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The P&PDL Picture of the Week
for 6 October 2003



Mini-pumpkin virus

Gail Ruhl, Senior Plant Disease Diagnostician, Interim P&PDL Director

Did you know that not all of the colorful mosaic patterns and interesting lumps and bumps on decorative gourds, mini pumpkins and squash are the result of genetics and plant breeding? Mosaic virus diseases of vine crops may also cause similar symptoms.

Access additional information on mosaic virus diseases at the following web sites:
http://vegetablemdonline.ppath.cornell.edu/PhotoPages/Cucurbit/CucViruses/CucVirPhotoList.htm

Mosaic Virus Diseases of Vine Crops
http://ohioline.osu.edu/hyg-fact/3000/3109.html

Access additional general information on squash, pumpkins and gourds at:
http://www.hort.purdue.edu/rhodcv/hort410/squash/squash.htm

Color mottling on 'Munchkin' mini-pumpkin following infection with Watermelon Mosaic Potyvirus (WMV)

Photo courtesy of Tom Zitter, Extension Vegetable Pathologist, Cornell University


Fusarium Rot of Pumpkin

Karen Rane, Plant Disease Diagnostician, Botany & Plant Pathology, Purdue University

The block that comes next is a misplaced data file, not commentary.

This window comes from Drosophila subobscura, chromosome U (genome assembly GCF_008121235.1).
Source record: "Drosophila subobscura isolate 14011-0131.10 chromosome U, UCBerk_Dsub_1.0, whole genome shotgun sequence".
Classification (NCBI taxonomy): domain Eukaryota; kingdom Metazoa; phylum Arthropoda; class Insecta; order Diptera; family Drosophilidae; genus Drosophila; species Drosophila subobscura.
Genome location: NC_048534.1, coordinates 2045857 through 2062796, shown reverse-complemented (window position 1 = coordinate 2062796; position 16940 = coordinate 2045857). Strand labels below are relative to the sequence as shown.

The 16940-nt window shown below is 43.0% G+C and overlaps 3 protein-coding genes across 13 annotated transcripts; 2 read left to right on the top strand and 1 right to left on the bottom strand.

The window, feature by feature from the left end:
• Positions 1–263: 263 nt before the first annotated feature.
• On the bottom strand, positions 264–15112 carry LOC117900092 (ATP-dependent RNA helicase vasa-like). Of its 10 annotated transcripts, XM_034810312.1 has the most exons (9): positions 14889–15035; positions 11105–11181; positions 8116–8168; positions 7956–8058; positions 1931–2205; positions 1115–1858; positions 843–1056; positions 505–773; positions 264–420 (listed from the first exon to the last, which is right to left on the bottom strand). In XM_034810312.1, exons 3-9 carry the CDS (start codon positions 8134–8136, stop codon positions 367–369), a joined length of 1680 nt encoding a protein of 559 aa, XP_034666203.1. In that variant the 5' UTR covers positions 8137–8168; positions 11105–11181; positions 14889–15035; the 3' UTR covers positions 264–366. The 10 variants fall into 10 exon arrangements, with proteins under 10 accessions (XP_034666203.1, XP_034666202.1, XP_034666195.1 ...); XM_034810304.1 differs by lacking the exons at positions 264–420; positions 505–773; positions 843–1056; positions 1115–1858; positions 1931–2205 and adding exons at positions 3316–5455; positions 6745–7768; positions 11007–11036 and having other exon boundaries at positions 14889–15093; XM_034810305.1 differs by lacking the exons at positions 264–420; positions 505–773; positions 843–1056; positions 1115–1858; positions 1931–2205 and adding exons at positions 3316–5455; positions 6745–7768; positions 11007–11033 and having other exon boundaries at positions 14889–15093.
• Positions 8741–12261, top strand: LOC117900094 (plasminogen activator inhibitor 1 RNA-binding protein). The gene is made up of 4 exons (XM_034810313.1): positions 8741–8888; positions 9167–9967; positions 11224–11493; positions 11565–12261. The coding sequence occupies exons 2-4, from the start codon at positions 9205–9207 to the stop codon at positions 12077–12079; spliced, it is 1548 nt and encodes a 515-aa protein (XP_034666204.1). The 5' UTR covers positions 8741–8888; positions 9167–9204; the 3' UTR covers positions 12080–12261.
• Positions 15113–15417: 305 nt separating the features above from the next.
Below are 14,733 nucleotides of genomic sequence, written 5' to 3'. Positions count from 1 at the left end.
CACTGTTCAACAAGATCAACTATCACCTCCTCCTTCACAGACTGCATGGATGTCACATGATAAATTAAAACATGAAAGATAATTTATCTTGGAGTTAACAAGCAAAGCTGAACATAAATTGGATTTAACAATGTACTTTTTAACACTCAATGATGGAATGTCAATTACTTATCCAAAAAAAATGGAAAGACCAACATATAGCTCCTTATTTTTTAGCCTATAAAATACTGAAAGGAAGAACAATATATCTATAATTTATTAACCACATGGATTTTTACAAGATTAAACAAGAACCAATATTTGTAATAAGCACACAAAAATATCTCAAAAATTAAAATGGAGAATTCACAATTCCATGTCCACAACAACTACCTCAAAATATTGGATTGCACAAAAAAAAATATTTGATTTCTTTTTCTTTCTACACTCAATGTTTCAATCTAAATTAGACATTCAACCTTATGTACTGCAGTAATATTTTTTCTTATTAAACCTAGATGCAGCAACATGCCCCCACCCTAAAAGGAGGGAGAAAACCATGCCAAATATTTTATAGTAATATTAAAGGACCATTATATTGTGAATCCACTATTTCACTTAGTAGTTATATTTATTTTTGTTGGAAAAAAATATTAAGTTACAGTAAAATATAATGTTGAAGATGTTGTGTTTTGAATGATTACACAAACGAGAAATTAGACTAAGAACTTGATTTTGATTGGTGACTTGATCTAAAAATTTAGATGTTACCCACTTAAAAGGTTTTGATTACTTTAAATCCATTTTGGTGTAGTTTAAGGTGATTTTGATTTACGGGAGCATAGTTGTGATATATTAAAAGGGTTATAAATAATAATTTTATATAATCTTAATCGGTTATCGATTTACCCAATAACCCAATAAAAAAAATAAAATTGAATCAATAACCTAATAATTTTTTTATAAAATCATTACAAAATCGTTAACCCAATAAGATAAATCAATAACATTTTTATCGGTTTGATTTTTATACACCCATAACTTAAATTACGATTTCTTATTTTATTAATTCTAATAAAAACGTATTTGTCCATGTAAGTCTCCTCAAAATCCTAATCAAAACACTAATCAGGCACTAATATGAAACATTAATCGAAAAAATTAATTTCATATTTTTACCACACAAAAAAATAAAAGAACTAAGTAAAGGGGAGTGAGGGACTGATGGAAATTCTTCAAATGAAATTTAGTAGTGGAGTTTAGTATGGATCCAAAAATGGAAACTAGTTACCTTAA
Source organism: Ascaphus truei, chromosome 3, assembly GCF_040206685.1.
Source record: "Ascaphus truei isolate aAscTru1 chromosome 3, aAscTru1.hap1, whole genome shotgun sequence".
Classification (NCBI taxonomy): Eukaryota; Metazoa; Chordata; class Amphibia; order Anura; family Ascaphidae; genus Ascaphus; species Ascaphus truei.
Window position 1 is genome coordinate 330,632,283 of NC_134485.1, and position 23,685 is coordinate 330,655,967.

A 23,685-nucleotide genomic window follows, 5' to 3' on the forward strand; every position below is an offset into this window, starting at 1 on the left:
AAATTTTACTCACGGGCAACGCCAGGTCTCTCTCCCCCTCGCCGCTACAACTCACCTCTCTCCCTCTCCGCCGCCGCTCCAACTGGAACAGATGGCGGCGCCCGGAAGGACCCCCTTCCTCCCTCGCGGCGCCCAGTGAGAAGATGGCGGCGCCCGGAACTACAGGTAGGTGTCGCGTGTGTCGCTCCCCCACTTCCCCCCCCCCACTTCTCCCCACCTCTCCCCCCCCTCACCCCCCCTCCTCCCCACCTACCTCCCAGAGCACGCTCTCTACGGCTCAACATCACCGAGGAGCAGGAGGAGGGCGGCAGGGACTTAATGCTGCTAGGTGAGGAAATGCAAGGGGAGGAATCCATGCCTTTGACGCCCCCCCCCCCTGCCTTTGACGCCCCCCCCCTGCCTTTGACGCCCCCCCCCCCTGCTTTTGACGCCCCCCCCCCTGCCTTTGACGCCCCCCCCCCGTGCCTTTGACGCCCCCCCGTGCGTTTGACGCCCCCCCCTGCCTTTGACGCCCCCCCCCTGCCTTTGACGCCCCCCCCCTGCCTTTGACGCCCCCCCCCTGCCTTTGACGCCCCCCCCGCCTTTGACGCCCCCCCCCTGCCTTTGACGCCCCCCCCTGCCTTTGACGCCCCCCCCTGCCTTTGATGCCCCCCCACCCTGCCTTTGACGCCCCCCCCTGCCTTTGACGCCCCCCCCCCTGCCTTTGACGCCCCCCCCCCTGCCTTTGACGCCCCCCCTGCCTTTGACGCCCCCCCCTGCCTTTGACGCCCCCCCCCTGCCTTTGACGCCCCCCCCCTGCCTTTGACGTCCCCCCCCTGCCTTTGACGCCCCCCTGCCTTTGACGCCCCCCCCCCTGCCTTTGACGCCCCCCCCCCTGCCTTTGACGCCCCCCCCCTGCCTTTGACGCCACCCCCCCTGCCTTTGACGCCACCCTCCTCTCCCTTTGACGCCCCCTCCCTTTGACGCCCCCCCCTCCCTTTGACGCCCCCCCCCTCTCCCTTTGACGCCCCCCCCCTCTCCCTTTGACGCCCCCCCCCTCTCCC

Several species of the plant pathogenic fungus Fusarium can cause spots and rot of pumpkin fruit. Symptoms range from small, pitted, corky spots to large, sunken areas covered with a white or gray mold (Figure 1). Fusarium species are common soil inhabitants, but the conditions that induce fruit rot symptoms are unknown. Fungicide applications are not effective in controlling this disease. Recent work at the Ohio State University by Dr. Max Reidel and his student Andy Wyenandt indicates that planting pumpkins into a cover crop may help to reduce the incidence of Fusarium rot, by keeping the fruit from coming in contact with the soil. For more information on this research, see the Ohioline newsletter article at the following website:
http://fusion.ag.ohio-state.edu/news/story.asp?storyid=986

Lesions on pumpkin fruit caused by a Fusarium species

 

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Last updated: 6 October 2003/amd
The Plant & Pest Diagnostic Laboratory at Purdue University